Cognitive Dissonance and Ethical Decision-Making
A highly ethical person knows his or her values, principles and beliefs. Those values, principles and beliefs would then determine one’s actions when faced with an ethical dilemma. A person who does not understand or fully know his or her values, principles and beliefs, might act in an ethical situation without thinking through the consequences to others, known as System 1 thinking, rather than first considering how our actions affect others, or System 2 thinking. Later on, rationalizations may be used to reconcile actions to ethical beliefs and reduce cognitive dissonance, that is, the disconnect between what our belief says we should do and what we actually do.
A person who always justifies or rationalizes his actions has a flexible belief system or is lacking in the moral virtues and consistency in behavior. In effect justifications and rationalizations become the belief system of that person and relativistic’ situational considerations inform decision-making rather than sound ethical principles.
Cognitive Dissonance Theory
Cognitive dissonance theory is based on three fundamental assumptions.
1. Humans are sensitive to inconsistencies between actions and beliefs.
- According to the theory, we all recognize, at some level, when we are acting in a way that is inconsistent with our beliefs/attitudes/opinions. In effect, there is a built in alarm that goes off when we notice such an inconsistency, whether we like it or not. For example, if you have a belief that it is wrong to cheat, yet you find yourself cheating on a test, you will notice and be affected by this inconsistency.
2. Recognition of this inconsistency will cause dissonance, and will motivate an individual to resolve the dissonance.
- Once you recognize that you have violated one of your principles, according to this theory, you won’t just say "oh well". You will feel some sort of mental anguish about this. The degree of dissonance, of course, will vary with the importance of your belief/attitude/principle and with the degree of inconsistency between your behavior and this belief. In any case, according to the theory, the greater the dissonance the more you will be motivated to resolve it.
3. Dissonance will be resolved in one of three basic ways:
Perhaps the simplest way to resolve dissonance between actions and beliefs is simply to change your beliefs. You could, of course, just decide that cheating is OK. This would take care of any dissonance. However, if the belief is fundamental and important to you such a course of action is unlikely. Moreover, our basic beliefs and attitudes are pretty stable, and people don’t (or shouldn’t) just go around changing basic beliefs/attitudes/opinions all the time, since we rely a lot on our world view in predicting events and organizing our thoughts. Therefore, though this is the simplest option for resolving dissonance it’s probably not the most common.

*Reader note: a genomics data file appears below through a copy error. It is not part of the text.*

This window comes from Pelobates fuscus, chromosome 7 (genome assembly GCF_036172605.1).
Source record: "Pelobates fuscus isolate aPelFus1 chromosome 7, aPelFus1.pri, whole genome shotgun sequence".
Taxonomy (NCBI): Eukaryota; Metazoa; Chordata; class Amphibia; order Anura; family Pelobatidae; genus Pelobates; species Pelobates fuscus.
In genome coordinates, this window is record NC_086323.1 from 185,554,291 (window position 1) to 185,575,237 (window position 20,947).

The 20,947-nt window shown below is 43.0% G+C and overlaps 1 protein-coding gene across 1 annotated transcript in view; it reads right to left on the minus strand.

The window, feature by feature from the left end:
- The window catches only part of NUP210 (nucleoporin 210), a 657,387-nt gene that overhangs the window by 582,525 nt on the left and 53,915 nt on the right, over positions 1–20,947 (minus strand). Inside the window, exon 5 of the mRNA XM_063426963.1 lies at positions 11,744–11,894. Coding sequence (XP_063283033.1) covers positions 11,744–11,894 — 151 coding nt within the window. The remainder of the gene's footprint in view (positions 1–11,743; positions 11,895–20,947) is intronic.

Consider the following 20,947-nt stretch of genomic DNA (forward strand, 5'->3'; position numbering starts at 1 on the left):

A second option would be to make sure that you never do this action again. The guilt and anxiety can be motivators for changing behavior. So, you may say to yourself that you will never cheat on a test again, and this may aid in resolving the dissonance. However, aversive conditioning (i.e., guilt/anxiety) can often be a pretty poor way of learning, especially if you can train yourself not to feel these things. Plus, you may really benefit in some way from the action that’s inconsistent with your beliefs. So, the trick would be to get rid of this feeling without changing your beliefs or your actions, and this leads us to the third, and probably most common, method of resolution.
Change perception of action
A third and more complex method of resolution is to change the way you view/remember/perceive your action -- rationalize it. For example, you might decide that the test you cheated on was for a dumb class that you didn’t need anyway. Or you may say to yourself that everyone cheats so why not you? In other words, you think about your action in a different manner or context so that it no longer appears to be inconsistent with your beliefs. These relativistic ethics decisions geared to a particular situation makes decision-making uniquely individual without established norms of behavior. If you reflect on this for a moment you will probably recognize why cognitive dissonance has come to be so popular. You may notice such post-hoc re-conceptualizations (rationalizations) of behavior on the part of others all the time, though it’s not so common to see it in one’s self.
Cognitive dissonance seems to be a mantra in politics these days. What are Donald Trump’s true beliefs? Does he love Mexicans and employ thousands of them as he says even though he will act to build a wall at the border and he disparages a judge with a Mexican heritage? What about Hillary Clinton? She seems to say one thing one day (i.e., supports the Trans-Pacific Pipeline deal) just to change her position on the TPP like a chameleon and pledge to veto it simply because Bernie Sanders adopted a position against it that appeals to the general Democratic electorate.
The bottom line is phony behavior is all around us. People say one thing; do another; and sometimes explain it away yet in different terms. To me this indicates a lack of character as an integral part of our national psyche. Rather than being motivated by strong ethical values such as honesty, integrity, respect, and responsibility, all too many are motivated by non-ethical values such as fame…that 30 second You Tube video); fortune…the wealthiest 1% of Americans; and power…any politician.
Blog posted by Steven Mintz on June 8, 2016. Dr. Mintz is a professor in the Orfalea College of Business at Cal Poly San Luis Obispo. He also blogs at www.workplaceethicsadvice.com.
 Available at: (Source: https://web.mst.edu/~psyworld/cognitive_dissonance.htm).